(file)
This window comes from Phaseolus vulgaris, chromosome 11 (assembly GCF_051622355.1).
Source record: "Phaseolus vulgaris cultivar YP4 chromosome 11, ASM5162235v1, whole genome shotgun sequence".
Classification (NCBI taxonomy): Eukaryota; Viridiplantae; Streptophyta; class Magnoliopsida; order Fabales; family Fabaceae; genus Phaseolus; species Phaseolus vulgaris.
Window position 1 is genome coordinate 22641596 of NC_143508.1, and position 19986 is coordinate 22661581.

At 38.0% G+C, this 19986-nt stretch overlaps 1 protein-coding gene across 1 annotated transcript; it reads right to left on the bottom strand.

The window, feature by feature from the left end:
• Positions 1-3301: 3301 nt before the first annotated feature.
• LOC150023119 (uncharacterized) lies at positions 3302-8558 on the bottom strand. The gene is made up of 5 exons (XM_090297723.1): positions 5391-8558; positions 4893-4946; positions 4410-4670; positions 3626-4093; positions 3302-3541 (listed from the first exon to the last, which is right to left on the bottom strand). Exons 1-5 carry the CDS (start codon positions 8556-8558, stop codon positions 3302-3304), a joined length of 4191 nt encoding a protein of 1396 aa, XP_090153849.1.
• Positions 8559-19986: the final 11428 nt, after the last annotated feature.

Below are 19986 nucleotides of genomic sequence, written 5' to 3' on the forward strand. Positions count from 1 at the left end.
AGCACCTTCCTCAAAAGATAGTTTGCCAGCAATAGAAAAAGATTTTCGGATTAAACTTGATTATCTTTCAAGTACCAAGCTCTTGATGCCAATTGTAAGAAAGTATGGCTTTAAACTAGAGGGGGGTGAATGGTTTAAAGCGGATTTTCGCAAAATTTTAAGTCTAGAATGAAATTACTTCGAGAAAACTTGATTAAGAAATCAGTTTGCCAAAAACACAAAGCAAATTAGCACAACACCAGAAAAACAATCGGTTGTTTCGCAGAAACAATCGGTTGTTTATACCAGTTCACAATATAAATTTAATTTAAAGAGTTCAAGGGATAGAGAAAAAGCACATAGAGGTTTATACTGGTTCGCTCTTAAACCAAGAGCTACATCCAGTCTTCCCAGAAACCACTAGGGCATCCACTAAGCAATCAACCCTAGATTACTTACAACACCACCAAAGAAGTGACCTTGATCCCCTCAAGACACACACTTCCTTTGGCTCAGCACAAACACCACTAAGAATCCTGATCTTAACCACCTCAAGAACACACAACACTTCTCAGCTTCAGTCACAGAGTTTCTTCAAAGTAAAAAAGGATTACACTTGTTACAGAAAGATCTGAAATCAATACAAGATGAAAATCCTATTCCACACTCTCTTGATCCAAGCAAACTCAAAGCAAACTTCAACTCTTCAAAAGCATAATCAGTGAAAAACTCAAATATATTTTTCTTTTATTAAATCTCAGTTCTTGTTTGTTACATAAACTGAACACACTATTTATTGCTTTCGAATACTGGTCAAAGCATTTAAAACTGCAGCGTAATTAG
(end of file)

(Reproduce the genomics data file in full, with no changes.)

This window comes from Phaseolus vulgaris, chromosome 11 (assembly GCF_051622355.1).
Source record: "Phaseolus vulgaris cultivar YP4 chromosome 11, ASM5162235v1, whole genome shotgun sequence".
Classification (NCBI taxonomy): Eukaryota; Viridiplantae; Streptophyta; class Magnoliopsida; order Fabales; family Fabaceae; genus Phaseolus; species Phaseolus vulgaris.
Window position 1 is genome coordinate 22641596 of NC_143508.1, and position 19986 is coordinate 22661581.

At 38.0% G+C, this 19986-nt stretch overlaps 1 protein-coding gene across 1 annotated transcript; it reads right to left on the bottom strand.

The window, feature by feature from the left end:
• Positions 1-3301: 3301 nt before the first annotated feature.
• LOC150023119 (uncharacterized) lies at positions 3302-8558 on the bottom strand. The gene is made up of 5 exons (XM_090297723.1): positions 5391-8558; positions 4893-4946; positions 4410-4670; positions 3626-4093; positions 3302-3541 (listed from the first exon to the last, which is right to left on the bottom strand). Exons 1-5 carry the CDS (start codon positions 8556-8558, stop codon positions 3302-3304), a joined length of 4191 nt encoding a protein of 1396 aa, XP_090153849.1.
• Positions 8559-19986: the final 11428 nt, after the last annotated feature.

Below are 19986 nucleotides of genomic sequence, written 5' to 3' on the forward strand. Positions count from 1 at the left end.
AGCACCTTCCTCAAAAGATAGTTTGCCAGCAATAGAAAAAGATTTTCGGATTAAACTTGATTATCTTTCAAGTACCAAGCTCTTGATGCCAATTGTAAGAAAGTATGGCTTTAAACTAGAGGGGGGTGAATGGTTTAAAGCGGATTTTCGCAAAATTTTAAGTCTAGAATGAAATTACTTCGAGAAAACTTGATTAAGAAATCAGTTTGCCAAAAACACAAAGCAAATTAGCACAACACCAGAAAAACAATCGGTTGTTTCGCAGAAACAATCGGTTGTTTATACCAGTTCACAATATAAATTTAATTTAAAGAGTTCAAGGGATAGAGAAAAAGCACATAGAGGTTTATACTGGTTCGCTCTTAAACCAAGAGCTACATCCAGTCTTCCCAGAAACCACTAGGGCATCCACTAAGCAATCAACCCTAGATTACTTACAACACCACCAAAGAAGTGACCTTGATCCCCTCAAGACACACACTTCCTTTGGCTCAGCACAAACACCACTAAGAATCCTGATCTTAACCACCTCAAGAACACACAACACTTCTCAGCTTCAGTCACAGAGTTTCTTCAAAGTAAAAAAGGATTACACTTGTTACAGAAAGATCTGAAATCAATACAAGATGAAAATCCTATTCCACACTCTCTTGATCCAAGCAAACTCAAAGCAAACTTCAACTCTTCAAAAGCATAATCAGTGAAAAACTCAAATATATTTTTCTTTTATTAAATCTCAGTTCTTGTTTGTTACATAAACTGAACACACTATTTATTGCTTTCGAATACTGGTCAAAGCATTTAAAACTGCAGCGTAATTAG